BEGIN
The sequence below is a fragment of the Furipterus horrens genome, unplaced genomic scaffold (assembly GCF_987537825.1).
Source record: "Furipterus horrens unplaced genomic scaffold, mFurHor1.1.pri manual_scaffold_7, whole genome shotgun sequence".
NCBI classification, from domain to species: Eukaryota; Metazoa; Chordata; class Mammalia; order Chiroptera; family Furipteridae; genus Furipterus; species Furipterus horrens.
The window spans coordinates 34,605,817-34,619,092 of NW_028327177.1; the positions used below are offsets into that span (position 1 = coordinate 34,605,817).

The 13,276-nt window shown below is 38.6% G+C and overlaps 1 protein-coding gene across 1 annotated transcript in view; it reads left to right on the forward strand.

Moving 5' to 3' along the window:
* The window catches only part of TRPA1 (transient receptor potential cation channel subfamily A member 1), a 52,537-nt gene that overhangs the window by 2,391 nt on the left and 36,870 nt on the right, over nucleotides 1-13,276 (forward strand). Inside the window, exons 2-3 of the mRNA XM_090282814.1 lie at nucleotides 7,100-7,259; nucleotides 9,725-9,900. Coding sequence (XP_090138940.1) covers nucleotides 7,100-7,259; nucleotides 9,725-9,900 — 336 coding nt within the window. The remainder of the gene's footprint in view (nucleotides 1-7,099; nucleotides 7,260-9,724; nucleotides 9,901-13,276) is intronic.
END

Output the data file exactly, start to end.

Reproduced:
The sequence below is a fragment of the Furipterus horrens genome, unplaced genomic scaffold (assembly GCF_987537825.1).
Source record: "Furipterus horrens unplaced genomic scaffold, mFurHor1.1.pri manual_scaffold_7, whole genome shotgun sequence".
NCBI classification, from domain to species: Eukaryota; Metazoa; Chordata; class Mammalia; order Chiroptera; family Furipteridae; genus Furipterus; species Furipterus horrens.
The window spans coordinates 34,605,817-34,619,092 of NW_028327177.1; the positions used below are offsets into that span (position 1 = coordinate 34,605,817).

The 13,276-nt window shown below is 38.6% G+C and overlaps 1 protein-coding gene across 1 annotated transcript in view; it reads left to right on the forward strand.

Moving 5' to 3' along the window:
* The window catches only part of TRPA1 (transient receptor potential cation channel subfamily A member 1), a 52,537-nt gene that overhangs the window by 2,391 nt on the left and 36,870 nt on the right, over nucleotides 1-13,276 (forward strand). Inside the window, exons 2-3 of the mRNA XM_090282814.1 lie at nucleotides 7,100-7,259; nucleotides 9,725-9,900. Coding sequence (XP_090138940.1) covers nucleotides 7,100-7,259; nucleotides 9,725-9,900 — 336 coding nt within the window. The remainder of the gene's footprint in view (nucleotides 1-7,099; nucleotides 7,260-9,724; nucleotides 9,901-13,276) is intronic.